Five Things To Do With Your Post-Halloween Pumpkins

Every year around the second week of November, you pick up that Halloween pumpkin from the porch and the bottom falls out - but not this year! This year you’re planning ahead to recycle that pumpkin before it gets squishy.

Here are five creative ways to use those pumpkins before they go to mush:

1) Roast Some Pumpkin Seeds!

The basic recipe for roasted pumpkin seeds only calls for olive oil, raw whole pumpkin seeds, and salt - but garlic salt, chili powder, or Old Bay seasoning can be added as well. You can also sub out olive oil for butter or other oils.

Simply scoop and rinse clean your pumpkin seeds and let them dry on a paper towel. Then toss in olive oil and sprinkle with salt to taste. Roast in the oven at 275 for one hour, stirring occasionally. Perfect pumpkin seeds should be crisp but not browned.

Fertilize Your Soil!

Pumpkins make great soil fertilizer. If you turned your pumpkin into a Jack-O-Lantern, you can easily pull apart and mix into the soil, including potted plants. If you choose to bury the pumpkin in your garden and it has any remaining seeds, there’s a great chance that you will end up with a baby pumpkin plant toward the end of next Summer. Placing the pumpkin directly into your composter is also a great option for nutrient-dense soil!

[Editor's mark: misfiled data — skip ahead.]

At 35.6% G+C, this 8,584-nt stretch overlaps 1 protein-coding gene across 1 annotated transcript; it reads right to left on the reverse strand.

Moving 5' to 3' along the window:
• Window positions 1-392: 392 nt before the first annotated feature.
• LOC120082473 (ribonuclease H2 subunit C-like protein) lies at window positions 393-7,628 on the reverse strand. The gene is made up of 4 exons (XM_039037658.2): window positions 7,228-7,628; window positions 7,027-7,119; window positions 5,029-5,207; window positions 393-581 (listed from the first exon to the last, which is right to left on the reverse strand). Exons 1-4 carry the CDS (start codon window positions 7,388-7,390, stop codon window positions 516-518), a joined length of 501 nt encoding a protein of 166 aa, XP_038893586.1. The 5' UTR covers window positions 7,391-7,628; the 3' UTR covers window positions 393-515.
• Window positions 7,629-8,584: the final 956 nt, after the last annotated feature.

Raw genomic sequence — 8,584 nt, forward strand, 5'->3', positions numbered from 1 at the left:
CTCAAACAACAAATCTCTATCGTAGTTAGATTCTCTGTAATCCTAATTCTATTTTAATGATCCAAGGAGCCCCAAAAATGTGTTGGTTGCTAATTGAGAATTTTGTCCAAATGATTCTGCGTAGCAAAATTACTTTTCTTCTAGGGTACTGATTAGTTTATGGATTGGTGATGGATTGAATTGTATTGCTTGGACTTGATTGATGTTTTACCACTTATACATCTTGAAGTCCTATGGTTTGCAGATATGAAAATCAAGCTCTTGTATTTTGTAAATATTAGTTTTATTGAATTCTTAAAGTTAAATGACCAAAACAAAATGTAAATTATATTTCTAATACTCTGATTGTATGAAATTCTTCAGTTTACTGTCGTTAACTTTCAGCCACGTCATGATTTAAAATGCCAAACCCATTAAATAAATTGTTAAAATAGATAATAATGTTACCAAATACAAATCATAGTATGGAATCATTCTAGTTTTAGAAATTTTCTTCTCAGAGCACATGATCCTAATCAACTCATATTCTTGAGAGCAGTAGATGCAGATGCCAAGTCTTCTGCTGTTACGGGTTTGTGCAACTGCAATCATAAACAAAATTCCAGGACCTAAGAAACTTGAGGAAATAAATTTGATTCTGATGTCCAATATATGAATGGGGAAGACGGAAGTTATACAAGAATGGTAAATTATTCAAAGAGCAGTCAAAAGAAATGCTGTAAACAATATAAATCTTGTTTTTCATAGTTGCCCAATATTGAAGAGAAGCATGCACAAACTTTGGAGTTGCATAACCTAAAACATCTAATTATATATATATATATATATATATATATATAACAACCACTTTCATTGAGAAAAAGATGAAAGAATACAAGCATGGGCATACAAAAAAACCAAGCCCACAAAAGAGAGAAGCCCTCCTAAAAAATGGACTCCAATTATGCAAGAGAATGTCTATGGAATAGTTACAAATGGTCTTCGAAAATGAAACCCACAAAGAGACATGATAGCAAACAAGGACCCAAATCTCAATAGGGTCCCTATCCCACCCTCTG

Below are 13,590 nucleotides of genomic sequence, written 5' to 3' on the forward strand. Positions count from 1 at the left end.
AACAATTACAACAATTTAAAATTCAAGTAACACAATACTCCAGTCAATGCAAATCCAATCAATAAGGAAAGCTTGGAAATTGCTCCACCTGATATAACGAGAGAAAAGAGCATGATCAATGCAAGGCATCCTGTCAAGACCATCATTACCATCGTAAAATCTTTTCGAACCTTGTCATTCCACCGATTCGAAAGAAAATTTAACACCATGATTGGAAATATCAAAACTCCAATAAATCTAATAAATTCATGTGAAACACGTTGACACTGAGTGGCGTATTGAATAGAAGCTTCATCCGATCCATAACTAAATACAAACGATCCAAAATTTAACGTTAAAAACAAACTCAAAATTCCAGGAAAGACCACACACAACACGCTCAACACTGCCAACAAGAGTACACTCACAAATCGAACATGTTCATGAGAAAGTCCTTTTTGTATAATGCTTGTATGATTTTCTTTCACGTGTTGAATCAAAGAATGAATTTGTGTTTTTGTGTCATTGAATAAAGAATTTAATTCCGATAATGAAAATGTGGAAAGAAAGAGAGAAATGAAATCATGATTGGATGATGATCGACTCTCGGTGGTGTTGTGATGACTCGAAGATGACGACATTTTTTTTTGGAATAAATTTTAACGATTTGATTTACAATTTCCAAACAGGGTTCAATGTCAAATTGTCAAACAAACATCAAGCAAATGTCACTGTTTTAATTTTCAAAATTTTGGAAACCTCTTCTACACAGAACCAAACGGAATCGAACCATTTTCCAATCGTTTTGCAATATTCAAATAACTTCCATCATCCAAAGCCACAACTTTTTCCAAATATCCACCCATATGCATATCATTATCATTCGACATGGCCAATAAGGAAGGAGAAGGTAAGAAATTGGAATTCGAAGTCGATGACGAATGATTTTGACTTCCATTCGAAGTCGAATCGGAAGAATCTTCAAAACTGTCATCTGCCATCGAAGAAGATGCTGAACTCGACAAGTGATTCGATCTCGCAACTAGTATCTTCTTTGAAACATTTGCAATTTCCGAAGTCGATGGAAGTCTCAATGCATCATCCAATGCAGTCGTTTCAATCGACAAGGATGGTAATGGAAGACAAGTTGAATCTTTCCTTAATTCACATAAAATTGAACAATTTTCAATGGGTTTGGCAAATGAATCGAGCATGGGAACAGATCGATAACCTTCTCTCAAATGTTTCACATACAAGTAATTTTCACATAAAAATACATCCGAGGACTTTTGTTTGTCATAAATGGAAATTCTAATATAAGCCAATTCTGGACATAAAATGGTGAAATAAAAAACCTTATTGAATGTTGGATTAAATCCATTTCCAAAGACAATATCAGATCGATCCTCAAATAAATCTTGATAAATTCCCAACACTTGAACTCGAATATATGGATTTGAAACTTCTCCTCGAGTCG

Make Pumpkin Puree!

If you haven’t carved your pumpkin, this is a great opportunity to make a pumpkin puree! Homemade pumpkin puree tastes astronomically better than canned and you can make a variety of recipes including squash soup, pumpkin pie, pumpkin lasagna, or use it as a delicious vitamin A rich addition to your mac and cheese or chili. Dogs are also fond of pumpkin and typically enjoy a scoop of pumpkin puree mixed into their food - be sure to give to your pup without any added salt, sugar, or dairy.

Pickle Your Pumpkins!

Here’s a great recipe from Serious Eats that only calls for pumpkin, sugar, apple cider vinegar, cinnamon, and pickling spices! You will also need some mason jars and lids ( that need to be pre-boiled) and it’s recommended to let the pumpkin pickle for at least two weeks!

Donate to Elephants!

This is obviously the cutest idea on the list. If you live near a zoo, donate your leftover pumpkins to the elephants - they love them! Elephants like pumpkins so much that a zoo in Portland, Oregon has an annual event called the “ Squishing of the Squash.”